A troubling news story from the San Mateo Daily Journal discusses another example of financial elder abuse.
A bank teller in Redwood City is charged with felony fiscal elder abuse after she stole more $40,000 from her own aunt. While working as a teller, Arcelia Barajas Aguilar had close access to the funds of the bank customers. She was able to transfer money from one customer’s account to another. Early last month, Aguilar apparently transferred $40,000 from her aunt’s account into her own personal account.
Aguilar apparently used the money to pay down her credit card debt. Fortunately, the fraud was discovered during a bank audit. Aguilar was arrested and is now on bail. It is unclear how much money remains of the total that she stole. The judge warned the Aguilar’s sentence could ultimately be affected by the amount of restitution she is able to make-how much money she can pay back.
This story raises unique questions about the ultimate effectiveness of attempts to curb elder financial abuse. Our Chicago elder abuse attorneys at Levin & Perconti have long been advocates of taking steps to limit the chance for vulnerable seniors to have their finances exploited. This year the Illinois Legislature passed a bill which will attempt to help stop the problem by educating those in a position to notice fraudulent actions with senior finances—bank tellers. Of course, abuses like the one committed by Aguilar would probably not have been stopped by Illinois’ attempted remedy. There is little training that can be done to raise awareness of the problem if the people being trained are the very ones willing to commit fraud to steal cash from seniors.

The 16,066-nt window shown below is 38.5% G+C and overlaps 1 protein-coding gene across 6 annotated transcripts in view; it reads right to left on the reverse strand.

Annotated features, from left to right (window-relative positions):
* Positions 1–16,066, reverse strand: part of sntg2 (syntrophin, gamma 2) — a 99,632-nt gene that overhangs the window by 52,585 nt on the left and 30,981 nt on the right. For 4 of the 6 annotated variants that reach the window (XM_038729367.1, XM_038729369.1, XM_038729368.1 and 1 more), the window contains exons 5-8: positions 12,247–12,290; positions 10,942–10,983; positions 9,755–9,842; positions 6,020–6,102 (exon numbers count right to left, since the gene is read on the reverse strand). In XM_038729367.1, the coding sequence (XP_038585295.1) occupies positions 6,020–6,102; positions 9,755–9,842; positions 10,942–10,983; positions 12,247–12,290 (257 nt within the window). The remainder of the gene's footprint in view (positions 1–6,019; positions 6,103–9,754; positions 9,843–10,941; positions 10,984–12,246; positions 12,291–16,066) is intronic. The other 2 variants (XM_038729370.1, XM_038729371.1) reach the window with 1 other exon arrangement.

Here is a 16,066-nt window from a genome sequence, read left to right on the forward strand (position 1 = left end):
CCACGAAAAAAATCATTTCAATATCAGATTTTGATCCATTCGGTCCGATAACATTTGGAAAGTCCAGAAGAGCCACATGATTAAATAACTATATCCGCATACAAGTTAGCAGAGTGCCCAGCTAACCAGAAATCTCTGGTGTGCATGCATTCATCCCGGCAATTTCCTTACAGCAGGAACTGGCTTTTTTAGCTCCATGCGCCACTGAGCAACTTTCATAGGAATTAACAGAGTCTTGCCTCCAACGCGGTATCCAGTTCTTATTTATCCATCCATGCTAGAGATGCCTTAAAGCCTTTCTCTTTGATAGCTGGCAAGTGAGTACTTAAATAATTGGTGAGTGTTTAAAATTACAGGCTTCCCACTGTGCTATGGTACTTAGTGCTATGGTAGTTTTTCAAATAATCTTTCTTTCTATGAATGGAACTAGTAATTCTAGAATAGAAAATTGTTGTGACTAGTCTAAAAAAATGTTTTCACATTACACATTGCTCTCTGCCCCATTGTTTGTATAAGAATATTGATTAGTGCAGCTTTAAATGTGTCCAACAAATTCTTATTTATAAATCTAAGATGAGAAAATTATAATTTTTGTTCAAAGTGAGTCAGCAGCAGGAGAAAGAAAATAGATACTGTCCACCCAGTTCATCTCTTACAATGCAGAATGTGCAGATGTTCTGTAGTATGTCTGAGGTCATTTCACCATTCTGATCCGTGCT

This recent abuse is only more reason for everyone, no matter how often you interact with senior family and friends, to remain constantly vigilant to the potential of exploitation. What makes this a particularly complex problem is that the abuse very often occurs at the hands of family members themselves, as in the Aguilar case. It is hard enough for many elderly citizens to recognize when they are being taken advantage of by strangers, let alone family members who they are likely to trust even more.